Vestiri leans in and whispers something into Vesper’s ear. “All right,” she says, “you’re Vestiri.”

“I’m glad we agree on that.”

“Of course, I have no way of confirming that information.”

“You could probably just ask him. He’s not usually an exhibitionist, but there was that time he was carrying on with an actress…”

“I’d rather not.”

The two of them settle in to watch, Vesper carefully choosing a corner where the street will move into the final stretch, passing under a bridge where Prince Lazzaretta and her court observe the proceedings. Vittorio stays fairly close by, anonymously keeping an eye on the two. As he studies the surroundings, Vittorio also notes a woman matching Avistella’s description atop one of the nearby balconies attached to a fine inn. The opera singer is accompanied by an older gentleman who radiates some form of magic — Vittorio quickly deduces this is Iridios, or possibly an agent of his, cloaked by an illusion. Avistella seems to pay little attention to her companion, however. She appears to be setting herself to catch the eye of Captain Argonest, though if the silver-armored spartoi takes any notice of her, it’s too subtle for Vittorio to discern.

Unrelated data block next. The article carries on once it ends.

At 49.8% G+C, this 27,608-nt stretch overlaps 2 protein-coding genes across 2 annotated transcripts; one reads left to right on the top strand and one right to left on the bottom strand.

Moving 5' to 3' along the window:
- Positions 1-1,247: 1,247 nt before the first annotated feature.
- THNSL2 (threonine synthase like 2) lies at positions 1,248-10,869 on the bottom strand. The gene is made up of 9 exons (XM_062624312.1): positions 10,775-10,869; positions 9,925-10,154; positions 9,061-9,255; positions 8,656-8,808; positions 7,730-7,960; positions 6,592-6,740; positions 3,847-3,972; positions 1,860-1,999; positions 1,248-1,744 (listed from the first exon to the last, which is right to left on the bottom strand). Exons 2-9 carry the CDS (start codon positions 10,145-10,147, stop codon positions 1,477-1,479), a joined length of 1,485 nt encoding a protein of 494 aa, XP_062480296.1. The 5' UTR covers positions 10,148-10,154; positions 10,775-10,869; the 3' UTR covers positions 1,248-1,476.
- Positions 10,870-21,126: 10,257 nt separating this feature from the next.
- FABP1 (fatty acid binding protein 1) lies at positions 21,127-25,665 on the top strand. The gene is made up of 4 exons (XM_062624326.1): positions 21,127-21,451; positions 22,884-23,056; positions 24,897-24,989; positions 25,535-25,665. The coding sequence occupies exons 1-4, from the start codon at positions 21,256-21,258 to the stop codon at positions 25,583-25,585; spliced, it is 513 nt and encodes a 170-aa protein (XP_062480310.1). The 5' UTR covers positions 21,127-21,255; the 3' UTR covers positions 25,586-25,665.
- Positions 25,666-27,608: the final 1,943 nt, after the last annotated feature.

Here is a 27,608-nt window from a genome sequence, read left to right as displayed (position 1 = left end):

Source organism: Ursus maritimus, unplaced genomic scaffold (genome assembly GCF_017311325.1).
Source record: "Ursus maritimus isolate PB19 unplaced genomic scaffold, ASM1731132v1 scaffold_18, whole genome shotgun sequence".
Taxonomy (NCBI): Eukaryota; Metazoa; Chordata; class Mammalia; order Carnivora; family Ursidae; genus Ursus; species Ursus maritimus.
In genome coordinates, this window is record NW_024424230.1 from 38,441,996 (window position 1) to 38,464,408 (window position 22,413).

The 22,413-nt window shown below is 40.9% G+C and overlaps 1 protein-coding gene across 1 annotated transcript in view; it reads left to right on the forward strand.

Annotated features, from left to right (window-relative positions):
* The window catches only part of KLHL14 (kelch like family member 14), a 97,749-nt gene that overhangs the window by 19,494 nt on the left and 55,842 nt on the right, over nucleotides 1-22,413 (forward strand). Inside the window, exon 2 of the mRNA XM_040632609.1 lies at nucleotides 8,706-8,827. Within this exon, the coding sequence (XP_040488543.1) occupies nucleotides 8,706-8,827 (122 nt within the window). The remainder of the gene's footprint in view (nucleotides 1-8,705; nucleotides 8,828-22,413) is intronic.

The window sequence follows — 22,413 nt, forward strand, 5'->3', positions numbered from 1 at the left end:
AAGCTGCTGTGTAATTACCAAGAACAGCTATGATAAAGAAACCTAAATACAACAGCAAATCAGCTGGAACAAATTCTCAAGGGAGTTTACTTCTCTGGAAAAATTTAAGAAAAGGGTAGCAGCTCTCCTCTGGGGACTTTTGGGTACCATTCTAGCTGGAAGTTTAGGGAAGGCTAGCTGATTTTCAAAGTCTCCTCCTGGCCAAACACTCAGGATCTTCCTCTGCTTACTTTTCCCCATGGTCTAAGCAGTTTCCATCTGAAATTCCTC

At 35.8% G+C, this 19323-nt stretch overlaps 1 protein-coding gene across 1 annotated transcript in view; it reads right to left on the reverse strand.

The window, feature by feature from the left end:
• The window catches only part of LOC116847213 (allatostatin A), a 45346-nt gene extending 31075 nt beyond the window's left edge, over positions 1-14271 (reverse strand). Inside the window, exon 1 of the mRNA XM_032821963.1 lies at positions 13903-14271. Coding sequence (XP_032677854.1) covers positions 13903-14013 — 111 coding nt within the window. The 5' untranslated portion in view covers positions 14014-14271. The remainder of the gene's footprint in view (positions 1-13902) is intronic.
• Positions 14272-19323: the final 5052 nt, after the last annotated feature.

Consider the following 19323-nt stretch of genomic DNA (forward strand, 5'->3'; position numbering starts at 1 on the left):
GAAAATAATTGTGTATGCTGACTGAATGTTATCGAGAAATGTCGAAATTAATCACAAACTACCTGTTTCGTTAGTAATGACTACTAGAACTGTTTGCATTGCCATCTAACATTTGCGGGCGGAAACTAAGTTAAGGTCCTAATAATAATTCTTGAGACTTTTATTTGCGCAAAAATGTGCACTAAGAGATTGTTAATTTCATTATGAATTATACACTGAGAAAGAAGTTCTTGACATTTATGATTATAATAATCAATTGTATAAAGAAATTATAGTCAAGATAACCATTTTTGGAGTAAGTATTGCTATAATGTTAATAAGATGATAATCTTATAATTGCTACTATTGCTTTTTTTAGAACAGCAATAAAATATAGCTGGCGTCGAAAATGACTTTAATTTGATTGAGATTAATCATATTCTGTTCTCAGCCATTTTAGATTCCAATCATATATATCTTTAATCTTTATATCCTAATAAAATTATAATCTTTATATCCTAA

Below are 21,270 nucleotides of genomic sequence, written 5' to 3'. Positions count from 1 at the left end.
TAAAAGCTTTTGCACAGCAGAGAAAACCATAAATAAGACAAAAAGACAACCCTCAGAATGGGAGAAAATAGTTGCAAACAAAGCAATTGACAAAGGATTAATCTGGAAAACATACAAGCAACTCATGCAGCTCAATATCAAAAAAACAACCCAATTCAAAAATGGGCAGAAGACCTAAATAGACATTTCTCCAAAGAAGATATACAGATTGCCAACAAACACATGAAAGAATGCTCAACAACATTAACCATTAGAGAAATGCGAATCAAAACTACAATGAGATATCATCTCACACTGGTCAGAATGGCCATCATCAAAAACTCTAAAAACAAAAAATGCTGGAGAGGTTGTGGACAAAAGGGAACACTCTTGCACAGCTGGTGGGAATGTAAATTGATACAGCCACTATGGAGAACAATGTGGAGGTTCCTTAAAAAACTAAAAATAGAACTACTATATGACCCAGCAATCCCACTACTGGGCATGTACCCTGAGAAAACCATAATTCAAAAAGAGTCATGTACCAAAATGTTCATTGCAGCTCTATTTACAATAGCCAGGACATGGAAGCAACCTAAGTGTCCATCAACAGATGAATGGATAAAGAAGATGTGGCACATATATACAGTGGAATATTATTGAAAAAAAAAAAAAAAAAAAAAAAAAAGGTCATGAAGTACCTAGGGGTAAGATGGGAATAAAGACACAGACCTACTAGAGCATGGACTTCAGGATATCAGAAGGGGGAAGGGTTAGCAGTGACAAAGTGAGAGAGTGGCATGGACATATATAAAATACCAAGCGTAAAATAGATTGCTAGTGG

The Empire Hill dragon parade is a spectacular display, particularly in light of the normally somber Maviolo demeanor. Here the carts, banners and beasts are decorated like dragons with some of the finest materials possible. The Theatre Penumbral brings an undulating draconic puppet with remarkable animation. Dossa Barcamir’s entry into the parade proves to be fine indeed. The cart is laden with an elaborate reptilian sculpture, and the horses drawing it wear masterful green barding that gives them the appearance of ferocious drakes. Dossa himself cuts a fairly proud figure, with an elaborate sash worn over one eye.